Lehman Real Estate nears management buyout

One of the largest private equity real estate platforms in the world will become independent of its bankrupt parent company, sister news site PERE has learned.

Lehman Brothers Real Estate will be spun out in a management buyout led by the group’s global heads, Brett Bossung and Mark Newman.

Mark Walsh, the former head of Lehman’s global real estate group and a voting partner in all of Lehman’s private equity real estate funds, is also expected to play a role in the independent firm. During his 20-year career at Lehman Brothers, Walsh oversaw the origination of more than $300 billion of commercial real estate debt and equity transactions.

The buyout will involve the management entity of Lehman Brothers Real Estate, and will see the management of the opportunity real estate vehicles transfer to the newly independent GPs.

The spin-out will not include Lehman’s real estate mezzanine funds, which, according to industry sources, are being eyed by Los Angeles debt investment firm Pacific Coast Capital Partners (PCCP). PCCP was unavailable for comment at press time.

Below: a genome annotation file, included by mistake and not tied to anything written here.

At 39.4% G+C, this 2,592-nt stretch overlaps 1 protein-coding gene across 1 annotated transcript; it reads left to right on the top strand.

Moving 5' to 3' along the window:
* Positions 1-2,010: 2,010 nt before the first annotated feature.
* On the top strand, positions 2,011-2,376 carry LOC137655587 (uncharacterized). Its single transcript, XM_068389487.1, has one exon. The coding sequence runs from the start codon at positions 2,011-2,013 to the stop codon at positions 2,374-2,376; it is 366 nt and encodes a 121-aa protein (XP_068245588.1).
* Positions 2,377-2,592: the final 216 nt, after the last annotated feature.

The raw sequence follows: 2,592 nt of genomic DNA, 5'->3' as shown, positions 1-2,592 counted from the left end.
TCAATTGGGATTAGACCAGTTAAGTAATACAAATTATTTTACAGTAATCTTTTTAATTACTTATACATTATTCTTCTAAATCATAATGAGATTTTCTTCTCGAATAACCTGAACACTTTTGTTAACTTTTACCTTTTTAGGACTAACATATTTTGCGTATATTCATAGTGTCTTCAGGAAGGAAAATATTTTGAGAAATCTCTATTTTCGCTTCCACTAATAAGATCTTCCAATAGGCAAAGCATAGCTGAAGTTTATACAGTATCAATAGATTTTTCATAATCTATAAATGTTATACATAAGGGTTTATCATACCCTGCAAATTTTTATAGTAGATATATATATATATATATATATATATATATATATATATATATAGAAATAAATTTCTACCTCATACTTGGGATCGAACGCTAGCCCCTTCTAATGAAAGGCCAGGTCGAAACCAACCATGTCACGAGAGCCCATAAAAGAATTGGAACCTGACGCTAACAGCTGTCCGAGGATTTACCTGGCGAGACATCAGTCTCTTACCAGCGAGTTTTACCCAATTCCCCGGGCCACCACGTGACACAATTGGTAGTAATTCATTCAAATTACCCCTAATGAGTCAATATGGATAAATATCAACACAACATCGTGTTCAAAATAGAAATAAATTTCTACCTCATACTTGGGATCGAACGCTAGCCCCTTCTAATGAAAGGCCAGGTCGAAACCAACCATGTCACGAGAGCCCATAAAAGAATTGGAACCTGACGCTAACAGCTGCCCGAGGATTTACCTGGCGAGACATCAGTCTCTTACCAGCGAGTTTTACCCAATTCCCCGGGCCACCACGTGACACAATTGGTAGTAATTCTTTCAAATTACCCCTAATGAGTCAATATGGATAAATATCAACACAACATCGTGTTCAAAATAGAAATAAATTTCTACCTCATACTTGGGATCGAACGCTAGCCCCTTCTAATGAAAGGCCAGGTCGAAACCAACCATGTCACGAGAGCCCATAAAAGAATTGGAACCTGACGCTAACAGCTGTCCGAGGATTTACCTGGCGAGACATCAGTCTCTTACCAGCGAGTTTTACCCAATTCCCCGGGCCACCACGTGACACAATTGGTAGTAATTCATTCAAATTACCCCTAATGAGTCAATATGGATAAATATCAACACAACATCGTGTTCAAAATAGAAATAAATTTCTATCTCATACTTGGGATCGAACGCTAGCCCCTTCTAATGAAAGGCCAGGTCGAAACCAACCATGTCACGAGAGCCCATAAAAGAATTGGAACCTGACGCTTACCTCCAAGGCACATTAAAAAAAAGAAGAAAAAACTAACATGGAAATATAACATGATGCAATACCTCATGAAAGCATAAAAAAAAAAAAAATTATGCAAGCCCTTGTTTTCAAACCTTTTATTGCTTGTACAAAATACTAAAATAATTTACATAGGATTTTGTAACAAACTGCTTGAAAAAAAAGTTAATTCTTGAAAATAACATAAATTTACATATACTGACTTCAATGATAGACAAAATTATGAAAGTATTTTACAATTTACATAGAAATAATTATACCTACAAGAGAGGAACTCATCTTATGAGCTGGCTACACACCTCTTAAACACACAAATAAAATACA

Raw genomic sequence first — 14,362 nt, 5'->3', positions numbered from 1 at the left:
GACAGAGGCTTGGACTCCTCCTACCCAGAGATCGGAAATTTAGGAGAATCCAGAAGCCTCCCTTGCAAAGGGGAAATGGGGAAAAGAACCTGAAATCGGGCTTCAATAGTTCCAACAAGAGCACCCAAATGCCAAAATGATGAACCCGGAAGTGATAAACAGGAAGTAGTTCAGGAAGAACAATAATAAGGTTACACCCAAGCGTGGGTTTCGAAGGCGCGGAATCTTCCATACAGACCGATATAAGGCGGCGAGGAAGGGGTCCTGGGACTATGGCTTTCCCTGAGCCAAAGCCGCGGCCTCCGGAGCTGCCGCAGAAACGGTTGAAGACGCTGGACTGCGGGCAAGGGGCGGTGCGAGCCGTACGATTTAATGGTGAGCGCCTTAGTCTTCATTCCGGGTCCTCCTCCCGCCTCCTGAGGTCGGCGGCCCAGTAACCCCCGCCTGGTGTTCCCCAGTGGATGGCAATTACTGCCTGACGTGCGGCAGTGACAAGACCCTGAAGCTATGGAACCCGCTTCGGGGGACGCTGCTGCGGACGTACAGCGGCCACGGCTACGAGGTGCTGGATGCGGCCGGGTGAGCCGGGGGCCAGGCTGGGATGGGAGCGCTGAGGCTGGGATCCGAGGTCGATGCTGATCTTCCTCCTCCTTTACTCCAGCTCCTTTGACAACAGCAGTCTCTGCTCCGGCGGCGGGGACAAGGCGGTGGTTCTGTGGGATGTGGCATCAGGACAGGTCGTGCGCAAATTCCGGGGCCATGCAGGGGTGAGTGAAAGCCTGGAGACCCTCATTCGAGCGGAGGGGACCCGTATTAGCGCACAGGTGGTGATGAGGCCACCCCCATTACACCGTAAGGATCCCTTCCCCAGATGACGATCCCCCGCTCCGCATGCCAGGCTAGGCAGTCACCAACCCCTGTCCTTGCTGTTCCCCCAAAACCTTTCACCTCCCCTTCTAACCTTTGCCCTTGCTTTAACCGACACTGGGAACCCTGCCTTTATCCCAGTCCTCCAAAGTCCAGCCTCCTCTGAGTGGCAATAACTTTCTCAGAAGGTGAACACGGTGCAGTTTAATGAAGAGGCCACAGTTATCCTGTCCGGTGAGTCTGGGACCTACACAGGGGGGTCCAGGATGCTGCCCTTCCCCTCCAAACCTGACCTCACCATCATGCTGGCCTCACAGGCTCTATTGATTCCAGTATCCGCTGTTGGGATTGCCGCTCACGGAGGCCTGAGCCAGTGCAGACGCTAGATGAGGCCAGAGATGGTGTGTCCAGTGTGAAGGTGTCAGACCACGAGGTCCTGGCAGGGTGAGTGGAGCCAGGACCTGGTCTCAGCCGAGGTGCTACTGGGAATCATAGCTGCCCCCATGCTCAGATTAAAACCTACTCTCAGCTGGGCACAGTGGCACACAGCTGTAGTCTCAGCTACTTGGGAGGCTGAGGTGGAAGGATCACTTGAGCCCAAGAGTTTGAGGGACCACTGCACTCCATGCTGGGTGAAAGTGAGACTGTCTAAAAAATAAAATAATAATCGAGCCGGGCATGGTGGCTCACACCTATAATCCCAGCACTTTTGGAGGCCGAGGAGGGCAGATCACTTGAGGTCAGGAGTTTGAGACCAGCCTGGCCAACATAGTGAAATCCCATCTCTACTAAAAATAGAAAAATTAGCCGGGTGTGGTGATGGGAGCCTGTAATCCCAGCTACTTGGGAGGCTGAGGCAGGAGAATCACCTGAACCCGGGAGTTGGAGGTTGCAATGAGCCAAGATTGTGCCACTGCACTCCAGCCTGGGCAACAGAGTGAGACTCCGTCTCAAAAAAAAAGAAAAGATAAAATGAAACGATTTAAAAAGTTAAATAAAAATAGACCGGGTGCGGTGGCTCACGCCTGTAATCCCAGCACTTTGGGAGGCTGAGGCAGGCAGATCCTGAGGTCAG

The bankrupt parent company, Lehman Brothers Holdings, will continue to hold a stake in the funds, but, along with the existing limited partners, it will be allowed to reduce its unfunded commitments “significantly”, people familiar with the matter said.

Lehman's former private equity platform was also spun out by mangement, in conjuction with South African billionaire Johann Rupert. Now called Trilantic Capital, the firm is led by Charlie Ayres alongside four fellow former Lehman partners, Danny James, Vittorio Pignatti, Joe Cohen and Javier Banon.

Lehman Brothers Real Estate is among the largest private equity real estate operations in the world. Over the past five years, Lehman Brothers has raised $9.35 billion in equity commitments for its three opportunistic funds, including $2.4 billion for Lehman Brothers Real Estate Partners II, which closed in 2005, and $3.2 billion for the follow-on Fund III, which closed in 2008 – just before the bank filed for bankruptcy in September.